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« Travel By Public Officials: Yes, It Pays For Itself...And More | Main | Fuel Plummets; Airline fares soar »

November 25, 2008

Comments

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Mgm

We agree for once! Useless corporate leaders and bureaucracies are as bad as useless public leaders and bureaucracies.

antpoppa

Don't you worry 'bout a thing, baby. Ol' Uncle Larry Summers is back. Why, with his IMF connections and Ideological Third World Austerity measures and, of course, more punitive and financial sacrifice on your part, we should be able to support the Kelptocrate class structure in the manner it has grown accustomed to under President Bush the Silly.
Oh, and remember as we invest billions of dollars into financial landfill, "Money is Ownership."

Rich Preston

Your post is a great analogy for smaller government and lower taxes. Merely substitute increased taxes for increased interest rates; and substitute the government for credit card companies.

Thanks for making a great arguement for smaller government and lower taxes.

Mike Basford

Four words, Paul: Join a Credit Union.

elliot

I'm a big believer in free markets, but there is nothing "free" or fair about credit card companies.

Name me another business that can change the terms of your agreement whenever they feel like it?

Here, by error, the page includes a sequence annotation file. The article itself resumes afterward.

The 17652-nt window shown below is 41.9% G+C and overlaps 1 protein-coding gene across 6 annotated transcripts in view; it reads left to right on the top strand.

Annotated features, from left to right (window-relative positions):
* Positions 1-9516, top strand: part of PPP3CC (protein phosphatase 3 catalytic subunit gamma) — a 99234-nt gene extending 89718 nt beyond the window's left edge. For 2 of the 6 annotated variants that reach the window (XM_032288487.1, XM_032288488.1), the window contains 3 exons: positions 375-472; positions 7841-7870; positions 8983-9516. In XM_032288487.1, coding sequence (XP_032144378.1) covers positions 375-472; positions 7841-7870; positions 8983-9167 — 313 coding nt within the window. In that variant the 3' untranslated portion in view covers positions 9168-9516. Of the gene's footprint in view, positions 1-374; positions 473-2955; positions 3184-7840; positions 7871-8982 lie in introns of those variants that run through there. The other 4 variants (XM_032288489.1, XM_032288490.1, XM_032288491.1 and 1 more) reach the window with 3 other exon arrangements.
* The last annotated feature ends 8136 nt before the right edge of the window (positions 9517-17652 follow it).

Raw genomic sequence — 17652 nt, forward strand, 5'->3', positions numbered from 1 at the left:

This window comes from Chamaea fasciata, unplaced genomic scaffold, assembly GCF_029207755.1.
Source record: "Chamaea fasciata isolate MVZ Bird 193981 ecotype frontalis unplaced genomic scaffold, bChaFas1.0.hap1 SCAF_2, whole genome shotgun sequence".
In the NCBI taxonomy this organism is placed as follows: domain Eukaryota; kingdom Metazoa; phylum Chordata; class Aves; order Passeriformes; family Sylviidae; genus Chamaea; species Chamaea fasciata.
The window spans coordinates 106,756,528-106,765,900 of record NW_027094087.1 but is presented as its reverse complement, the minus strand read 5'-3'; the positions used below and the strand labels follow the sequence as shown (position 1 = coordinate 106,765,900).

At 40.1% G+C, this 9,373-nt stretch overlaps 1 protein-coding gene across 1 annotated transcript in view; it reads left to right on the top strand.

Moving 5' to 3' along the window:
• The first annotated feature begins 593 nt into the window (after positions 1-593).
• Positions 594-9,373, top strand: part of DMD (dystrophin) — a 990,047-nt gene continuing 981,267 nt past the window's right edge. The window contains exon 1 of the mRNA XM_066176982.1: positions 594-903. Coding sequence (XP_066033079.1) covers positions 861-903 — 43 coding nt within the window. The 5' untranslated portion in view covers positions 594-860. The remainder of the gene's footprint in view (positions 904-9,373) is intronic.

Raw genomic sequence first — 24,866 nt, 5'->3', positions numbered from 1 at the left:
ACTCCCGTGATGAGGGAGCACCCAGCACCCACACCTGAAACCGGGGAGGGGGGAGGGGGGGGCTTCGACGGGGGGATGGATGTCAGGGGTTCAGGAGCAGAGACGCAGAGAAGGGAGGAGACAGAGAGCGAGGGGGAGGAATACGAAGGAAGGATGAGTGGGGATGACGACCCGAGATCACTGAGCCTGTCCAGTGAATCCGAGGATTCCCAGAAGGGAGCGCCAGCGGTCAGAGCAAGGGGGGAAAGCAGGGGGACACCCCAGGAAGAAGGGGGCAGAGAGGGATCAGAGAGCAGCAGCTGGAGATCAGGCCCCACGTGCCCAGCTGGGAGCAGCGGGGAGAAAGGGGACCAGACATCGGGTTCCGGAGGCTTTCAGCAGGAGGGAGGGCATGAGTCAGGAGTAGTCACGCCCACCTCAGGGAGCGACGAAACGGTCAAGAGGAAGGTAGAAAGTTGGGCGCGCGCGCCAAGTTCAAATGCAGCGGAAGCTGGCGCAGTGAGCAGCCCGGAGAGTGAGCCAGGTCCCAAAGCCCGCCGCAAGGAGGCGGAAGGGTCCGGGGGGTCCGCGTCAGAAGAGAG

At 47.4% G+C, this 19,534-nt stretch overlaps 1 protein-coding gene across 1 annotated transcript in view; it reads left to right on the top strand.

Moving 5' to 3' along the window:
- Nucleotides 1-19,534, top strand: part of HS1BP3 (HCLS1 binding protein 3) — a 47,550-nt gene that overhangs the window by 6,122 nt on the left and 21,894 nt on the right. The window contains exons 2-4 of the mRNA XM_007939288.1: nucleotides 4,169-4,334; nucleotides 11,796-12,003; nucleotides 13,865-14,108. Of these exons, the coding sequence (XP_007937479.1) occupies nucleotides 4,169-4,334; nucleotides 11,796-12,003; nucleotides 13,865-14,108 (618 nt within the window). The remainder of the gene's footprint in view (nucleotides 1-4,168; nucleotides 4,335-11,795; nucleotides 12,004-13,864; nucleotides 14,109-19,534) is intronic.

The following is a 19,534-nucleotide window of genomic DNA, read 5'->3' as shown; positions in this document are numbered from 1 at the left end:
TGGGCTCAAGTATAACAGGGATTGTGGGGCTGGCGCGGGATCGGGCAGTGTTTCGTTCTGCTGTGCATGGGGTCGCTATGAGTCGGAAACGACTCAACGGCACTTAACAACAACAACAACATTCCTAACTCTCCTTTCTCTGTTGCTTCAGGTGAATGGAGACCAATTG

I became completely credit-card-debt free about a year ago and it was one of the best days of my life.

Irwin Fletcher

Paul,
If you pay your bills every month then your interest rate is 0%. It doesn't matter what the interest rate is. Unfortunately, to many Americans lived beyond their means and spent money they didn't have and now we are all paying for it.

anon

I suppose the next post will be that goverment should issue charge cards...

Paul

Odds and ends: The borrower gets the use of the money in return for paying interest. The use of the money is certainly not worth over 9%; I doubt if it is worth that much.
For the taxes we pay we get snow removal, public schools, protection against infectuous disease. That is worth something.
I do not have balances on these cards; one of them even had a limit of $20,000. The point is that they would raise the interest rates. It is the principle of the thing.
We should get into a discussion about these paycheck places which charge as much as 300% interest.

Katrina